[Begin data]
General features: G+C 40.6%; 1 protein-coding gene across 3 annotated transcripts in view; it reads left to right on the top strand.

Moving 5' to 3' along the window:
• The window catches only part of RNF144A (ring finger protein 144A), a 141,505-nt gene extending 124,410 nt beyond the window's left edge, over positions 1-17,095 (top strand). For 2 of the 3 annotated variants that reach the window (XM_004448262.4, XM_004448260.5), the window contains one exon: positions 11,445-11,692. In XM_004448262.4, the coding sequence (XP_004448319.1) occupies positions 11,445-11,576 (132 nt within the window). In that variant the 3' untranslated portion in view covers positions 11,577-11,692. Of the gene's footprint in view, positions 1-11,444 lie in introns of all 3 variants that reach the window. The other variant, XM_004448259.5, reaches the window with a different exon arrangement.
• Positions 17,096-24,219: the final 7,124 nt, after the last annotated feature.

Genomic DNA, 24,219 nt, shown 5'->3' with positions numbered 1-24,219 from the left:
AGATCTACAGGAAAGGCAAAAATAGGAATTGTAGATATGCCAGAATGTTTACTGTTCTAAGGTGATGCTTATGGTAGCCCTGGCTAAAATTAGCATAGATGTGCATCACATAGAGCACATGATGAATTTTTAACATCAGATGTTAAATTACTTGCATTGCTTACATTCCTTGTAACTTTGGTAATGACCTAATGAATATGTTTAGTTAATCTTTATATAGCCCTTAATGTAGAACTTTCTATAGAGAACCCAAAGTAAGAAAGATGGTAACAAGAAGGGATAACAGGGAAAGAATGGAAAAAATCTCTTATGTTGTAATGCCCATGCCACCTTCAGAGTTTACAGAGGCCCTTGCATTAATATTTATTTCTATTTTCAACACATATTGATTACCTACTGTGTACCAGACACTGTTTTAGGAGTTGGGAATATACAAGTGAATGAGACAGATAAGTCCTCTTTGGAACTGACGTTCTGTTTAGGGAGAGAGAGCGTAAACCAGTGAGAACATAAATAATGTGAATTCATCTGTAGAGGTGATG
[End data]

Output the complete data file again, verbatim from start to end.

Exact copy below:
General features: G+C 40.6%; 1 protein-coding gene across 3 annotated transcripts in view; it reads left to right on the top strand.

Moving 5' to 3' along the window:
• The window catches only part of RNF144A (ring finger protein 144A), a 141,505-nt gene extending 124,410 nt beyond the window's left edge, over positions 1-17,095 (top strand). For 2 of the 3 annotated variants that reach the window (XM_004448262.4, XM_004448260.5), the window contains one exon: positions 11,445-11,692. In XM_004448262.4, the coding sequence (XP_004448319.1) occupies positions 11,445-11,576 (132 nt within the window). In that variant the 3' untranslated portion in view covers positions 11,577-11,692. Of the gene's footprint in view, positions 1-11,444 lie in introns of all 3 variants that reach the window. The other variant, XM_004448259.5, reaches the window with a different exon arrangement.
• Positions 17,096-24,219: the final 7,124 nt, after the last annotated feature.

Genomic DNA, 24,219 nt, shown 5'->3' with positions numbered 1-24,219 from the left:
AGATCTACAGGAAAGGCAAAAATAGGAATTGTAGATATGCCAGAATGTTTACTGTTCTAAGGTGATGCTTATGGTAGCCCTGGCTAAAATTAGCATAGATGTGCATCACATAGAGCACATGATGAATTTTTAACATCAGATGTTAAATTACTTGCATTGCTTACATTCCTTGTAACTTTGGTAATGACCTAATGAATATGTTTAGTTAATCTTTATATAGCCCTTAATGTAGAACTTTCTATAGAGAACCCAAAGTAAGAAAGATGGTAACAAGAAGGGATAACAGGGAAAGAATGGAAAAAATCTCTTATGTTGTAATGCCCATGCCACCTTCAGAGTTTACAGAGGCCCTTGCATTAATATTTATTTCTATTTTCAACACATATTGATTACCTACTGTGTACCAGACACTGTTTTAGGAGTTGGGAATATACAAGTGAATGAGACAGATAAGTCCTCTTTGGAACTGACGTTCTGTTTAGGGAGAGAGAGCGTAAACCAGTGAGAACATAAATAATGTGAATTCATCTGTAGAGGTGATG